``I don't think anyone will be intimidated by the fact that a ranked team is coming in,'' Chryst said.

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Stanley Cup Final 2018: Who could win the Conn Smythe Trophy?

Stanley Cup Final 2018: Who could win the Conn Smythe Trophy?

The Stanley Cup is not the only trophy that will be awarded at the end of the Stanley Cup Final series between the Washington Capitals and Vegas Golden Knights. The Conn Smythe will also be given to the player deemed the most valuable to his team during the playoffs.

Who will that player be?

It's not hard to figure out who the frontrunner is right now. Marc-Andre Fleury hasn't just been the best goalie in the playoffs, he's been the best player with a dominant postseason in which he has posted a .947 save percentage and four shutouts. He has been so dominant, he could win it even if Vegas loses the series.

See the top contenders for the Conn Smythe heading into the Stanley Cup Final here.

The last player from the losing team to win the Conn Smythe was Jean-Sebastian Giguere from the Mighty Ducks of Anaheim in 2003.

But what about the Caps?

Alex Ovechkin is the leader of Washington and has been absolutely dominant throughout the postseason. He even scored the series-clinching goal in Game 7 of the Eastern Conference Final.

Surprisingly, however, Ovechkin does not lead the team in points through the playoffs. Evgeny Kuznetsov holds that edge with 24 points to Ovechkin's 22.

Will their offensive dominance propel them to win the Cup and the Conn Smythe? Will a different player emerge as the hero of the series?

See the top contenders for the Conn Smythe heading into the Stanley Cup Final here.


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Need to Know: A closer look at Alex Smith's contract with the Redskins

Associated Press

Need to Know: A closer look at Alex Smith's contract with the Redskins

Here is what you need to know on this Saturday, May 26, 17 days before the Washington Redskins start minicamp.  

Note: I am vacationing in the Outer Banks this week. In this space, I’ll be presenting some of the most popular posts of the last few months. I hope you enjoy these “best of” presentations and I’ll see you folks when I get back. 

Contract makes Alex Smith a Redskins for at least three seasons

This post was originally published on March 19. 

When the Redskins traded for Alex Smith on January 30, news also broke that he had agreed to a four-year extension with Washington in addition to the one year left on his contract with the Chiefs. While we got some top-line numbers on the deal, we have gone since then without any details.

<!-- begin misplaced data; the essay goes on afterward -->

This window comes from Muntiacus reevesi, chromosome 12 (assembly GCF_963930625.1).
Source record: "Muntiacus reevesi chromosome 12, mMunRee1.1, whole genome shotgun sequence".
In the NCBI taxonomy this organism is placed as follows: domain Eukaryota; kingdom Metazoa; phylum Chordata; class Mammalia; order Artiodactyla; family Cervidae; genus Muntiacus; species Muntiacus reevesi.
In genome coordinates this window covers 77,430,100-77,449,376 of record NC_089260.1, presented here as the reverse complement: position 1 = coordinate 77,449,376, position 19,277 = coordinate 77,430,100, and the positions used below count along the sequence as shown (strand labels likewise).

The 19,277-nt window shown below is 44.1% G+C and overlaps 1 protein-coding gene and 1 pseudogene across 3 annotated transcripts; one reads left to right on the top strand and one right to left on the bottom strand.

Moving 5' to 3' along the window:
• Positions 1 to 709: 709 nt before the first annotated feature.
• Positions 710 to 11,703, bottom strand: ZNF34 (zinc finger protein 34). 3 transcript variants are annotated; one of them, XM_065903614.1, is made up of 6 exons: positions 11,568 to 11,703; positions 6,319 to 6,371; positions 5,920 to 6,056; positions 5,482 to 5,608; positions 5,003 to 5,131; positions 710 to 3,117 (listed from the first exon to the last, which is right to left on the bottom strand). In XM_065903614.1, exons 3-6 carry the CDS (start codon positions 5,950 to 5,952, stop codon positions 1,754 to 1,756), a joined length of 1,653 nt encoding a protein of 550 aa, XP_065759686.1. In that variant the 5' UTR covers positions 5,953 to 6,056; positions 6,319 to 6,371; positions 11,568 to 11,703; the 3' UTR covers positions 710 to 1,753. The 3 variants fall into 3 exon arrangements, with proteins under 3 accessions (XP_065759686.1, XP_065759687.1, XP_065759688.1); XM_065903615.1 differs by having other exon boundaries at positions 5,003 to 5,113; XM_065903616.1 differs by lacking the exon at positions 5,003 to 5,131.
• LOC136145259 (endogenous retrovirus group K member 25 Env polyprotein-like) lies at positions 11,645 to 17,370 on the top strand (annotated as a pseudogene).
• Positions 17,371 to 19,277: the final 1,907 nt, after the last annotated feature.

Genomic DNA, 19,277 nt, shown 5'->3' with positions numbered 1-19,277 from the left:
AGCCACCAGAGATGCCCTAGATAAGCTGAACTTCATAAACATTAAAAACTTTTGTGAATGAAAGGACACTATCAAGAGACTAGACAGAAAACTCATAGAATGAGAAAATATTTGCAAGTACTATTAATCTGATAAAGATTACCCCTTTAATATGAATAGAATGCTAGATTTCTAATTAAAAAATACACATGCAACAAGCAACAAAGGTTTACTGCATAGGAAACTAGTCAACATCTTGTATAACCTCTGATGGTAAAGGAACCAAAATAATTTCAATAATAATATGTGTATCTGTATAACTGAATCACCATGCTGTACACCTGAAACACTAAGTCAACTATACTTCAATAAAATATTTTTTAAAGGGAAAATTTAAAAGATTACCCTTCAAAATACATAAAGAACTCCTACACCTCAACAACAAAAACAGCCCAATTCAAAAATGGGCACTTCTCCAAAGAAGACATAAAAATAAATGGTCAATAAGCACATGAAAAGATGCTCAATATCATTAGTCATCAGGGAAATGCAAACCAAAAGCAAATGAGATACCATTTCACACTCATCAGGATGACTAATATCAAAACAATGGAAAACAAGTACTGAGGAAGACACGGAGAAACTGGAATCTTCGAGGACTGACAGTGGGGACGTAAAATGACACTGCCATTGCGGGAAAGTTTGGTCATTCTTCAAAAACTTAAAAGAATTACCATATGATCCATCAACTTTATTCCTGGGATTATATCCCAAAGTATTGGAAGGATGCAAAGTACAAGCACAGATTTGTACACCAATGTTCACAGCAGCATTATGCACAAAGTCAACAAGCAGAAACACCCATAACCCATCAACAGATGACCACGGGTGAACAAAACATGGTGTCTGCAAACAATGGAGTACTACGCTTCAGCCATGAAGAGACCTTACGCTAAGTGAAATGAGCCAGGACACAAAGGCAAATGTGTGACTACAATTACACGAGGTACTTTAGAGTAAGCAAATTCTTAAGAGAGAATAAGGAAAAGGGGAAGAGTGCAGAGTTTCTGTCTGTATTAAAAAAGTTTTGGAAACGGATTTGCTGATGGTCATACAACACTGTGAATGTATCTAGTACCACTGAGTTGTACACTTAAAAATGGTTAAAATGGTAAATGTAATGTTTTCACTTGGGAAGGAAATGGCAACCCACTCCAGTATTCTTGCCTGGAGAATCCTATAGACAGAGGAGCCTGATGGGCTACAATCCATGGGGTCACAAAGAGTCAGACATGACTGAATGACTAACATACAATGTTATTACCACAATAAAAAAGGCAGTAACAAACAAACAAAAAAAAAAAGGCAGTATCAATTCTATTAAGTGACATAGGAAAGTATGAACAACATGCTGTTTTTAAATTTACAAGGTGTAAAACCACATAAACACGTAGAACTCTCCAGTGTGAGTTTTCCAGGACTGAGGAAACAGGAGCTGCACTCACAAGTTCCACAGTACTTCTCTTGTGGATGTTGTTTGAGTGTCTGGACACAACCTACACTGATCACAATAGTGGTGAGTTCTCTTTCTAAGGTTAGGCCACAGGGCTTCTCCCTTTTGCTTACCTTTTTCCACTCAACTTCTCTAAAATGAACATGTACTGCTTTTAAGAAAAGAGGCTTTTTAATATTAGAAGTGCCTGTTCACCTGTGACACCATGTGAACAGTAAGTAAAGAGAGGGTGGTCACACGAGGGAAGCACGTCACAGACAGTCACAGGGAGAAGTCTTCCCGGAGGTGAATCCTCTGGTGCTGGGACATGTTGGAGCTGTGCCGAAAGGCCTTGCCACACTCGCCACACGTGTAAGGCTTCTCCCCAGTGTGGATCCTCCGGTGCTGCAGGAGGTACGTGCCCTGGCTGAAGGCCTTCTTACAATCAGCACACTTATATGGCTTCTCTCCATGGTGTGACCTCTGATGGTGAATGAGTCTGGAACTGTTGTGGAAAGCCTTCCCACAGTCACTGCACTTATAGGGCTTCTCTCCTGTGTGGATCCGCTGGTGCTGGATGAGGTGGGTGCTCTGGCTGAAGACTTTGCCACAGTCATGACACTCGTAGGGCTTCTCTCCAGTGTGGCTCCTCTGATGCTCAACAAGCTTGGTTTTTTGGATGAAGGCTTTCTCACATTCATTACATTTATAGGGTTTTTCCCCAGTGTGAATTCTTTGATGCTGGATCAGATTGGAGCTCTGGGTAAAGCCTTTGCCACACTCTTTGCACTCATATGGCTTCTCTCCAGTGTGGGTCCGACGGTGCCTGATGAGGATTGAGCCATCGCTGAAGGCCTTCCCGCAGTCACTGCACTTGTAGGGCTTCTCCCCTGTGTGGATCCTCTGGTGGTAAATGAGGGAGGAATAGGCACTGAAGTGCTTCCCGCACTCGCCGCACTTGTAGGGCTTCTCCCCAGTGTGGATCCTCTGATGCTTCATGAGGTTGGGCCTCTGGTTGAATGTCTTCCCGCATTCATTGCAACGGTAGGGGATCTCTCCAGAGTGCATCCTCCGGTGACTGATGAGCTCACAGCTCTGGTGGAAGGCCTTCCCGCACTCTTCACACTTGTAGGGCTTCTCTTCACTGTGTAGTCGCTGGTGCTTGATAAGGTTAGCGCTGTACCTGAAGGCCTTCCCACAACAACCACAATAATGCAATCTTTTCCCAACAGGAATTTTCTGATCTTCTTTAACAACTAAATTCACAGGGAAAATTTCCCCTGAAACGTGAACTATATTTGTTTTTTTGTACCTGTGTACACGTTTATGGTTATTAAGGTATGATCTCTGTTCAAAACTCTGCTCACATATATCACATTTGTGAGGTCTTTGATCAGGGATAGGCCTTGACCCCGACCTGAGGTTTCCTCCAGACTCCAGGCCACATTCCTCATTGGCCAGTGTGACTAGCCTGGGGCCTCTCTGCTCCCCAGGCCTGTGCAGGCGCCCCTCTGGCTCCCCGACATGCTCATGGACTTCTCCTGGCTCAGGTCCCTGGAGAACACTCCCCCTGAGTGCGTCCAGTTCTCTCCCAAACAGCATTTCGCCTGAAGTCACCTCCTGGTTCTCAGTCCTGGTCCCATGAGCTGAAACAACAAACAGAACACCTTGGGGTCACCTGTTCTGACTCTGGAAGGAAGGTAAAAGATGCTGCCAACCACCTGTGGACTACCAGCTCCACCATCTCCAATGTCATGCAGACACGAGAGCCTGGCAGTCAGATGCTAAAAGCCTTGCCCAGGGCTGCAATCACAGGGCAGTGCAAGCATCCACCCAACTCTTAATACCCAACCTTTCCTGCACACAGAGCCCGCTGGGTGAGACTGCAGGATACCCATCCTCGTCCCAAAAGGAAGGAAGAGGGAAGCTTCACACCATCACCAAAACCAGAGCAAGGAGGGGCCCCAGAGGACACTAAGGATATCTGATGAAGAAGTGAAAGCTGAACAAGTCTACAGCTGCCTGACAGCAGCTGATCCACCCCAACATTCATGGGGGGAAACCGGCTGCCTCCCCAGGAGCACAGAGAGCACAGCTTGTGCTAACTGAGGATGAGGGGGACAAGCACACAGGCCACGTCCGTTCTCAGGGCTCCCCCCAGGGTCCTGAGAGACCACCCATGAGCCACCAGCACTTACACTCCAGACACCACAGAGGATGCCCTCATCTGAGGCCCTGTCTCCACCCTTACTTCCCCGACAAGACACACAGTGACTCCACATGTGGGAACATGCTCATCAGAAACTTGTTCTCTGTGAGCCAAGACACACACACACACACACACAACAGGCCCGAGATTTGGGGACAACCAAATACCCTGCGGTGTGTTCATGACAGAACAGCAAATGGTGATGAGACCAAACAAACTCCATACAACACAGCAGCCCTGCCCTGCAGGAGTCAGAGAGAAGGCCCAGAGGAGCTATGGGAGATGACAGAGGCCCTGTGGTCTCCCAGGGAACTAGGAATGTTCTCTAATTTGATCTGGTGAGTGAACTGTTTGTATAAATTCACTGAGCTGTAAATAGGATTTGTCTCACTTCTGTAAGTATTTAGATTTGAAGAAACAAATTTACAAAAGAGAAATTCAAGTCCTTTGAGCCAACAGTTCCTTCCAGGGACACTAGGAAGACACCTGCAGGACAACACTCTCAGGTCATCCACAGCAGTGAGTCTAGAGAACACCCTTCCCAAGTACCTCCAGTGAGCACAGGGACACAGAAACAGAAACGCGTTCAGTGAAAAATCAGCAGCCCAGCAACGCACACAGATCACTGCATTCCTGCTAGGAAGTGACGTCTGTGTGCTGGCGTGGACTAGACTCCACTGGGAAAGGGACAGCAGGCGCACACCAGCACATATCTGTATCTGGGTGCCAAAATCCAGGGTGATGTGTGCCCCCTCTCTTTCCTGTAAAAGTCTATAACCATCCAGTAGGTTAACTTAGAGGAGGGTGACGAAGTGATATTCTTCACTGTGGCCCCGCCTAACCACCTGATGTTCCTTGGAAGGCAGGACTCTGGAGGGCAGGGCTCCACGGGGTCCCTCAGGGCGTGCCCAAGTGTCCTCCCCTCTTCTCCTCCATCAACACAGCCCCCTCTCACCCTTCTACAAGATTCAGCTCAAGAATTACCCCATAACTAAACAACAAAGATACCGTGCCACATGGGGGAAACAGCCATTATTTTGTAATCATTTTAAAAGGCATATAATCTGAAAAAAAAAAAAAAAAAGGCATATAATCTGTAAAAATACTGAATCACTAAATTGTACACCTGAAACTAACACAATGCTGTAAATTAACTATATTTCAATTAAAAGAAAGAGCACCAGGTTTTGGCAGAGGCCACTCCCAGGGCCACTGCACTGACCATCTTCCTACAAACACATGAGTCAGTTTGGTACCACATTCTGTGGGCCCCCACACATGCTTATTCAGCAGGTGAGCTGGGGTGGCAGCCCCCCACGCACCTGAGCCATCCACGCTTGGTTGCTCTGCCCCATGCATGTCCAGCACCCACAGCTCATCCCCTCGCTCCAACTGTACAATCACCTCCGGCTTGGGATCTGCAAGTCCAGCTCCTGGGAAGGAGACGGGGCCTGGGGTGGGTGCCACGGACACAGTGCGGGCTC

Until now. 

The details show a deal that has a slightly higher cap hit in 2018 than was on his original Chiefs contract and the numbers rise gradually over the life of the deal, which runs through 2022. 

Smith got a $27 million signing bonus and his salaries for 2018 ($13 million) and 2019 ($15 million) also are fully guaranteed at signing making the total $55 million (information via Over the Cap, which got data from a report by Albert Breer). 

But there I another $16 million that is guaranteed for all practical purposes. On the fifth day of the 2019 league year, his 2020 salary of $16 million becomes fully guaranteed. He almost assuredly will get to the point where that money will become guaranteed since the Redskins are not going to cut him after one year having invested $55 million in him. So the total guarantees come to $71 million. 

His 2021 salary is $19 million and it goes up to $21 million in 2022. There have been reports of some incentives available to Smith but since we have no details we’ll set those aside for now. 

The cap hits on the contract are as follows: 

2018: $18.4 million
2019: $20.0 million
2020: $21.4 million
2021: $24.4 million
2022: $26.4 million

The Redskins can realistically move on from Smith after 2020. There would be net cap savings of $13 million in 2021 and $21 million in 2022. 

The first impression of the deal is that the Redskins did not move on from Kirk Cousins because they didn’t want to guarantee a lot of money to a quarterback. The total practical guarantee of $71 million is second only to Cousins’ $82.5 million. It should be noted that Cousins’ deal runs for three years and Smith’s contract is for five. 

Stay up to date on the Redskins. Rich Tandler covers the team 365 days a year. Like his Facebook page, follow him on Twitter  @TandlerNBCSand on Instagram @RichTandler